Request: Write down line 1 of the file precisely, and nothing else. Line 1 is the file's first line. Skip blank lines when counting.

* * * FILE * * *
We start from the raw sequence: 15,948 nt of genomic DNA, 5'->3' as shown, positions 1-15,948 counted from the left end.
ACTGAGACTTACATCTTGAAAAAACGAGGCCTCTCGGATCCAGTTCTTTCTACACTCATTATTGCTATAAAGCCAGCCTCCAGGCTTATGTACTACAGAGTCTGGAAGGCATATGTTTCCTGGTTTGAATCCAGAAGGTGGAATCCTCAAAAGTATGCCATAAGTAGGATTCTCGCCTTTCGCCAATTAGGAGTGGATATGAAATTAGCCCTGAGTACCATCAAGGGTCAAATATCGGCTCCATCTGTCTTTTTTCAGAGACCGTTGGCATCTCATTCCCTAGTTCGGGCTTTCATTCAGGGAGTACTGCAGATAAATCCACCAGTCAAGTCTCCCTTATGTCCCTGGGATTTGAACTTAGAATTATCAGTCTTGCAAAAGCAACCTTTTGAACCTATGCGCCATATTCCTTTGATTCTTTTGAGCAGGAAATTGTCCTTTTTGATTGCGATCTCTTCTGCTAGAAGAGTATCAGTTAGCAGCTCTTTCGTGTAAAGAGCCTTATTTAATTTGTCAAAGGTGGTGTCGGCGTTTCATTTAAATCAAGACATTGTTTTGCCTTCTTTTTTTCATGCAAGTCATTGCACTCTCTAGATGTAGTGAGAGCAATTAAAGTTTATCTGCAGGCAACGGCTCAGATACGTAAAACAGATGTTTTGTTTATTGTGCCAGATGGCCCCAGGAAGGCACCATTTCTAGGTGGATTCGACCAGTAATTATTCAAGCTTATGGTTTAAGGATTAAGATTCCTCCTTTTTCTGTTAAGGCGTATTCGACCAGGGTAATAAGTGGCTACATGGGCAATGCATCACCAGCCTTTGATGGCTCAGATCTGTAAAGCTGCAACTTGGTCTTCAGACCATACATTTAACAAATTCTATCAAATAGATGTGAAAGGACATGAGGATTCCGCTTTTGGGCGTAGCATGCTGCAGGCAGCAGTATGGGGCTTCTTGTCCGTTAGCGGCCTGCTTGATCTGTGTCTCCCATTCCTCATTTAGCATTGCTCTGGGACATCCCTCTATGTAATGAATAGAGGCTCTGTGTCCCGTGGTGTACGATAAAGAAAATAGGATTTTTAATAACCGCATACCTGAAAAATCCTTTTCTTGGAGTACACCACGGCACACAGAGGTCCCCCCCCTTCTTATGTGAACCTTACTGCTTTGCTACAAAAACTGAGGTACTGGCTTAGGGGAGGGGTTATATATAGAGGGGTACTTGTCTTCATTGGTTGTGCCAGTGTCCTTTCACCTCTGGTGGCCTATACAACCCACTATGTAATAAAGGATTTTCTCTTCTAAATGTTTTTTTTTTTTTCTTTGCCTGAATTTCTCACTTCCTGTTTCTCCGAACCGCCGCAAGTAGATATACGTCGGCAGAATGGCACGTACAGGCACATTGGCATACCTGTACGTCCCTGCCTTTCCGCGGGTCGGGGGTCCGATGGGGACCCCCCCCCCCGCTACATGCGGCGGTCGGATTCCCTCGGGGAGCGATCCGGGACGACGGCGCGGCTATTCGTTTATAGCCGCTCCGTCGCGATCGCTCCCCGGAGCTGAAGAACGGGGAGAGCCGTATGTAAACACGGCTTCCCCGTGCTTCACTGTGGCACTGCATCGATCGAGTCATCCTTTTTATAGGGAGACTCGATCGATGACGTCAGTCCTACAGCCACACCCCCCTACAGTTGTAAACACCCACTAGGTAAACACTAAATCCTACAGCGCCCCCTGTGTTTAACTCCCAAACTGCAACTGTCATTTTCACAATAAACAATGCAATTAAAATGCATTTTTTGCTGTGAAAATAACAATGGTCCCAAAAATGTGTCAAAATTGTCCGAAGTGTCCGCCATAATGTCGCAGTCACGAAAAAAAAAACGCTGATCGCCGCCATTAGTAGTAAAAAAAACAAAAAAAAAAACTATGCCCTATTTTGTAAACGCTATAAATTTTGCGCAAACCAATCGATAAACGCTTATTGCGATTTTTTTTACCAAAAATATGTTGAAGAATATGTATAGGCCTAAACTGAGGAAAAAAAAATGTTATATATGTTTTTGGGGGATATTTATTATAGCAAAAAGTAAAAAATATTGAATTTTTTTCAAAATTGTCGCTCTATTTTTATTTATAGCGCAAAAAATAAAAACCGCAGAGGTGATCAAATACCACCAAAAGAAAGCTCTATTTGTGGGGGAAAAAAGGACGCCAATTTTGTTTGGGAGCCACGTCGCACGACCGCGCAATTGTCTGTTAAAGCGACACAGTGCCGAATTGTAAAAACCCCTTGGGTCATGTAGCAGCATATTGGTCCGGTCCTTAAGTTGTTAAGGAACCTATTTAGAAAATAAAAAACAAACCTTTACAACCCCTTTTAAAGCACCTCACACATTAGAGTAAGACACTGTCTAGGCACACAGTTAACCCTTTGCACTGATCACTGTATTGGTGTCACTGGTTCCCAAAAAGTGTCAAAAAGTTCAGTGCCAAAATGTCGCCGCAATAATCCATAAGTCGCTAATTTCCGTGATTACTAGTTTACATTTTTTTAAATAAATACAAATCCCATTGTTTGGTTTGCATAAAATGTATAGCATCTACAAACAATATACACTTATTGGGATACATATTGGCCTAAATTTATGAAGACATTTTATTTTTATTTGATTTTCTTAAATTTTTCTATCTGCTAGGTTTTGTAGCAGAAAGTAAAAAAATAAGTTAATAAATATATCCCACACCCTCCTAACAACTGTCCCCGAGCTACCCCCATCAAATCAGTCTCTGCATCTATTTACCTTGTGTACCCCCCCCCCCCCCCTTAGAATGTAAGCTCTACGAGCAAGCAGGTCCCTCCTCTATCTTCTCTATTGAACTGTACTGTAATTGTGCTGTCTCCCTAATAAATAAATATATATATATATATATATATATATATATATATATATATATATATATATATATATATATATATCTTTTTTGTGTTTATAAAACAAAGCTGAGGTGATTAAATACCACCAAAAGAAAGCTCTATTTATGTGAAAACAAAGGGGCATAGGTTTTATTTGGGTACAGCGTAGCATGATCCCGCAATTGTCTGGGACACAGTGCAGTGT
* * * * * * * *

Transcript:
We start from the raw sequence: 15,948 nt of genomic DNA, 5'->3' as shown, positions 1-15,948 counted from the left end.